The sum total chemistry of the guys and, as well as being musicians, it’s the friendships that I have.

Strangest thing you have read about yourself?

That my net value is millions, tens of millions, hundreds of millions even, I have read that online and I just have to laugh at that. I am a musician, I’m not rich.

Favourite place in the world?

When you tour as much as I do, my favourite place is home because I am on the road so much. It’s funny you know because when I get home, what do my family want to do? They want to go somewhere. I’m like No I just want to stay home (laughs)

CD, Vinyl or download?

Vinyl – Vinyl and CD, I am a product of the 80’s. I grew up looking at the album cover, listening to the music intensely on a proper Hi-fi system. Downloads are just not the same. I have got to feel the music, listen to the whole album from the beginning to the end. I do the same thing with CD.

Coolest gift you have ever received from a fan?

I have received numerous gifts, but at our last show we got Starbucks cards from a fan. That was really nice. When you are in as many airports as we are, you certainly hit the right buttons there. Starbucks is where we go while we are waiting. That was a very nice gift.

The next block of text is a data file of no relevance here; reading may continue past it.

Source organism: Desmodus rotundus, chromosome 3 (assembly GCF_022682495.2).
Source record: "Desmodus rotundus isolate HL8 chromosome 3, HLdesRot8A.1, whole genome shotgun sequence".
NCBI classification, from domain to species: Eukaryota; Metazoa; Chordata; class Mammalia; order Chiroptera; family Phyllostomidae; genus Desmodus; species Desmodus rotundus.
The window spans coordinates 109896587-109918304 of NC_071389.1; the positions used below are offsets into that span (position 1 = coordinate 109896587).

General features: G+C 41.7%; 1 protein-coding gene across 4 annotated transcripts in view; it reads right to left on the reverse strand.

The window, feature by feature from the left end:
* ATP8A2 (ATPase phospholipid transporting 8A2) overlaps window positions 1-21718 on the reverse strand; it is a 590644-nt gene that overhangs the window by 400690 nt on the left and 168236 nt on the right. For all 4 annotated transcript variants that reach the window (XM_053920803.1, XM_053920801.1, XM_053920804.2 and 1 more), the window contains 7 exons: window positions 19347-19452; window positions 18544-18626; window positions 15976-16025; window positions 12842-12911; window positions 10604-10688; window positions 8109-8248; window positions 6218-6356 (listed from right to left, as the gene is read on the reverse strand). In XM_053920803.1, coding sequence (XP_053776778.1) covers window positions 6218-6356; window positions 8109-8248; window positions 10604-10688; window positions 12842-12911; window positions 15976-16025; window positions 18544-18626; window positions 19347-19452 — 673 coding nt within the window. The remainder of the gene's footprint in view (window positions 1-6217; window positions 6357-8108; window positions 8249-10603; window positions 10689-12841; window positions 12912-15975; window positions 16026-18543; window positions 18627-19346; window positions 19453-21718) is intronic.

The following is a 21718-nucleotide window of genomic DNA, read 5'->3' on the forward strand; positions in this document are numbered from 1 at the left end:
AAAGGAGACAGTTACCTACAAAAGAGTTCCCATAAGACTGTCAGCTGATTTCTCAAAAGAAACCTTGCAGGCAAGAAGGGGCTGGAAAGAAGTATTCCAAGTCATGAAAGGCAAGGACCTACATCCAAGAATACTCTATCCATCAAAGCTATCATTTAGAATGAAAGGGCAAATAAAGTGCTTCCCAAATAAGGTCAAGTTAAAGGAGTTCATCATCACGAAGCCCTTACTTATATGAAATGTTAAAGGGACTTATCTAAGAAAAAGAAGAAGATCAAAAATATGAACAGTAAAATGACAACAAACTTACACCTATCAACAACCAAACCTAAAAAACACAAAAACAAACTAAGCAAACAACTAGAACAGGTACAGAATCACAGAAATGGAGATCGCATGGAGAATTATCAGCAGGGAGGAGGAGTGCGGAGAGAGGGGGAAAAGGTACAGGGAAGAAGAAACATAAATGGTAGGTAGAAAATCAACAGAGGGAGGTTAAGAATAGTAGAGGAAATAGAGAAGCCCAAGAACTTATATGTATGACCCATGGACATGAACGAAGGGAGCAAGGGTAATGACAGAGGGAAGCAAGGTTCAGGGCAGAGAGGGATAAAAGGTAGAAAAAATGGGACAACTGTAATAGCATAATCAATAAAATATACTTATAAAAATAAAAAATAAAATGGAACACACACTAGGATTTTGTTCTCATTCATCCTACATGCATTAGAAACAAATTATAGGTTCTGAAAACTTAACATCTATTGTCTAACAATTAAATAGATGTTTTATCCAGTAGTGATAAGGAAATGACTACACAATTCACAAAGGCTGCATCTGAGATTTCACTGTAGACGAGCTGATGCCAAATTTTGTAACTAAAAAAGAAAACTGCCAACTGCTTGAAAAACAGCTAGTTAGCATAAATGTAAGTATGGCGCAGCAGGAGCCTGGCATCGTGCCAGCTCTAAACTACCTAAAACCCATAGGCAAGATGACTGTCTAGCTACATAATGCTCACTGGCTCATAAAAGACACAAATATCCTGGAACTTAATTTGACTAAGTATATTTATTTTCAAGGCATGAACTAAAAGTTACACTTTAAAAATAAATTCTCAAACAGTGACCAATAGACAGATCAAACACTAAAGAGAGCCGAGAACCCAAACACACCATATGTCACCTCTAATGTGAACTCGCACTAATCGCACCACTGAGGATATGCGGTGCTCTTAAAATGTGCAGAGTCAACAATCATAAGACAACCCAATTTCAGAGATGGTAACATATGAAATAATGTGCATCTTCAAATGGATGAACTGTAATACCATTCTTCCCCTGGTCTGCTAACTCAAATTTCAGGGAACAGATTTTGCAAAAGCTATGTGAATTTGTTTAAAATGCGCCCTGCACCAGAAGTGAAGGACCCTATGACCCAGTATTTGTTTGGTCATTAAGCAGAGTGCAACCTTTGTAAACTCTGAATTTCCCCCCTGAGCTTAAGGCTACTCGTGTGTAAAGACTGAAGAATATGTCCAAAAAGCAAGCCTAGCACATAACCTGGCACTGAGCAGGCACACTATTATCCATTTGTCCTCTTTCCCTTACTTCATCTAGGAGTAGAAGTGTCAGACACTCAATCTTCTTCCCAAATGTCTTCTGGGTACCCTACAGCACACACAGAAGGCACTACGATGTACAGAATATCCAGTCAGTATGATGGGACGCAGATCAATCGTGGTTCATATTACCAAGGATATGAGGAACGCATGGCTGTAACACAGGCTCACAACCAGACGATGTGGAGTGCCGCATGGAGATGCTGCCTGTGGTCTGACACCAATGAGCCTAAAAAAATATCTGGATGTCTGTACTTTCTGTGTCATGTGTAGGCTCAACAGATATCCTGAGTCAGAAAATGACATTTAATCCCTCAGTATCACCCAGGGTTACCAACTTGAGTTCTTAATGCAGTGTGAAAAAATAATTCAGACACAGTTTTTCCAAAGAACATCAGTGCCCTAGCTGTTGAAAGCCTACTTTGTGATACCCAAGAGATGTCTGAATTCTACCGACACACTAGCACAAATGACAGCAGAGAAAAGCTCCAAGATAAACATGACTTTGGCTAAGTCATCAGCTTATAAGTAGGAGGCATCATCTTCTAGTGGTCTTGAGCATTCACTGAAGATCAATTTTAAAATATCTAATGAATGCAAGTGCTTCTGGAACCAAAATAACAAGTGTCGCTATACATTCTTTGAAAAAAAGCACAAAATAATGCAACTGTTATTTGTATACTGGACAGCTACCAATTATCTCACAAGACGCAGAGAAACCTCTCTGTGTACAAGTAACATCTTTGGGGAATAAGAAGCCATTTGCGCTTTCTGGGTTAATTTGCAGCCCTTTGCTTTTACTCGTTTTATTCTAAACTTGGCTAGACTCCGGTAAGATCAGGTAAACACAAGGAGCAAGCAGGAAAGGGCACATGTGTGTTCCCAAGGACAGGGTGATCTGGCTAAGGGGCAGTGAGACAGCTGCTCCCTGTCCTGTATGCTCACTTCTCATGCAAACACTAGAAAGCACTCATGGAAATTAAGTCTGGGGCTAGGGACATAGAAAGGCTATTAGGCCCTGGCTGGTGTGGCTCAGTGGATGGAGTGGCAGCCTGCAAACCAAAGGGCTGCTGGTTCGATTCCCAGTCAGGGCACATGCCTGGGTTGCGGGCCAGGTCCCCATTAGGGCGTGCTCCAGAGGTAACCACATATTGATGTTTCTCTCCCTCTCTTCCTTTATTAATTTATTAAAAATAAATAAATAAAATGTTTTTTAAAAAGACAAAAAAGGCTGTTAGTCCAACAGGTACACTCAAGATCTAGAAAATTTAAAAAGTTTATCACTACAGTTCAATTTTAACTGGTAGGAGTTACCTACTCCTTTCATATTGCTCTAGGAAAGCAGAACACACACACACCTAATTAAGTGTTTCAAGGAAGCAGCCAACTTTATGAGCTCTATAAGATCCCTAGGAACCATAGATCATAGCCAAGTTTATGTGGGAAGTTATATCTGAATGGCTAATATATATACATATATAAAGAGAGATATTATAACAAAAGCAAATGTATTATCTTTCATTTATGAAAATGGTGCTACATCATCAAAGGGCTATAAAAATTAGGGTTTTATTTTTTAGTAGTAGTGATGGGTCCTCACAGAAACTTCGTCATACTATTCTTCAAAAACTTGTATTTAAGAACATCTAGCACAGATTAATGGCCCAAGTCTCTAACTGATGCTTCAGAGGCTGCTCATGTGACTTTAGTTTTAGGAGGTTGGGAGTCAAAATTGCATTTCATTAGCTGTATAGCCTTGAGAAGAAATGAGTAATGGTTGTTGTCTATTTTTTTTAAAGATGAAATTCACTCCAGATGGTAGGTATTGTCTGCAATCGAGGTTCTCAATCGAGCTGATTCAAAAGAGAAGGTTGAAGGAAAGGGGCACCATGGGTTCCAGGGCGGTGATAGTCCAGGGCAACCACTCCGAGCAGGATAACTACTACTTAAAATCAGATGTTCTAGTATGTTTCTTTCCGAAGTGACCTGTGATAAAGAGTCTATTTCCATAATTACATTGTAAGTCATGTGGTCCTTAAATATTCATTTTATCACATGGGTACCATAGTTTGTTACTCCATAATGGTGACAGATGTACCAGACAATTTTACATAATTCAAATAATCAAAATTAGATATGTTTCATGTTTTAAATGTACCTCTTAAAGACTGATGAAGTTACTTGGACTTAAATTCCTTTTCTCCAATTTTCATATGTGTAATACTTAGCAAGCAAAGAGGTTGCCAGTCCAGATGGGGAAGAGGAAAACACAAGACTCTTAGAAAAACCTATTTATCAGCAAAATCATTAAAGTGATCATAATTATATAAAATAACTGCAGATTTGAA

The Dwarf In Conversation With Queensryche

Todd La Torre

Is a man that has a set of pipes that WILL blow you away. He is a respectful person, he is just incredible. It is a miracle that I found the guy. Todd is just going to keep getting better and better. He is a great find.

Parker Lundgren

Is a kid, and by kid I mean he is on the downward side of thirty. He is just doing it right. He understands Queensryche, he knows how the band works. He brings a younger audience. Parker is a good kid and a very proficient guitar player as well.

Chris Degarmo

Is my high school buddy who I still hang out with. Our families are very close, we go out to dinner a lot, we play golf every once and a while. He stays in contact with me and I stay in contact with him. He loves to hear what is going on with the band.

Eddie Jackson

Eddie Jackson is a lifelong friend. His bass sound is like a Mack truck going down a road, it’s very powerful. He is the guy that will make you laugh as well, he is a very funny guy.

Scott Rockenfield

Lifelong friend, he is someone who has believed in pushing the envelope of drums and pushing his musicianship and expanding his awareness of music.

Michael Wilton

A hopeless cause on a freight train to oblivion.

Thank you for taking time out to chat with me and I would love to chat to you again before the tour. I can’t wait to see this line up out here in Australia. I will be there and am so excited for it. Stay well.

Thank you, great talking to you Andrew, we can do it again, just set it up with our press people and we will see you in October.

The Dwarf In Conversation With Queensryche

Queensryche Australian Tour Dates

Tuesday 11th October – BRISBANE, The Triffid
Thursday 13th October – ADELAIDE, Fowlers Live
Friday 14th October – MELBOURNE, Prince Bandroom
Saturday 15th October – SYDNEY, Manning Bar

Queensryche Ticket Information

Pre-Sale: 28th April 9:00am - 1st May 5:00pm
GA Sale: 2nd May 9:00am
For more information: metropolistouring.com/…